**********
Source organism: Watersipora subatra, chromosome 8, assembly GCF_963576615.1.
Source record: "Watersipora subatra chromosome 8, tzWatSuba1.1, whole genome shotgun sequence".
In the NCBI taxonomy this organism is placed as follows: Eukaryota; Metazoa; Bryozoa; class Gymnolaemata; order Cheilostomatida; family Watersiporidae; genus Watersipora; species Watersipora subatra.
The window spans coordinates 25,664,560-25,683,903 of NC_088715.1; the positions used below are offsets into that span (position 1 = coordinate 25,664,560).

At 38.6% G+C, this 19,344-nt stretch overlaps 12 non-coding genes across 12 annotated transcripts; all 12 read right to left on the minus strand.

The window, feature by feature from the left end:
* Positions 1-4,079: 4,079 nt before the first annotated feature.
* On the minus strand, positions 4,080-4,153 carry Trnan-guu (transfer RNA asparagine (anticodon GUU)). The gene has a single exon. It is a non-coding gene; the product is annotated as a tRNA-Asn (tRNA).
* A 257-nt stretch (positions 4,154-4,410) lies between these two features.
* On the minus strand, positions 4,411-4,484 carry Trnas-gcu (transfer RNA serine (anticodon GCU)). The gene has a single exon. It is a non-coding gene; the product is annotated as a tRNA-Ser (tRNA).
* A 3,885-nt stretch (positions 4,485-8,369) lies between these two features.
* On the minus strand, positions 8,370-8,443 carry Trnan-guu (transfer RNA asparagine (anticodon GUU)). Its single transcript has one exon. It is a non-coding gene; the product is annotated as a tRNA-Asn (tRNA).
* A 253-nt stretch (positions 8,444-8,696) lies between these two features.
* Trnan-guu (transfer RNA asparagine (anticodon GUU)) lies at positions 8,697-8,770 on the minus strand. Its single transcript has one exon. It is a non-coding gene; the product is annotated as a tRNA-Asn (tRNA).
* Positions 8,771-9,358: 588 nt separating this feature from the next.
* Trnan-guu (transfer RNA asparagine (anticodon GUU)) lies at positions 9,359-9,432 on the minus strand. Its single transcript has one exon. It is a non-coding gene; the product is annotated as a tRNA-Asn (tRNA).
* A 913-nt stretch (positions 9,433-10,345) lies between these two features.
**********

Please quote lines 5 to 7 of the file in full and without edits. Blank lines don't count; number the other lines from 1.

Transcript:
At 38.6% G+C, this 19,344-nt stretch overlaps 12 non-coding genes across 12 annotated transcripts; all 12 read right to left on the minus strand.

The window, feature by feature from the left end:
* Positions 1-4,079: 4,079 nt before the first annotated feature.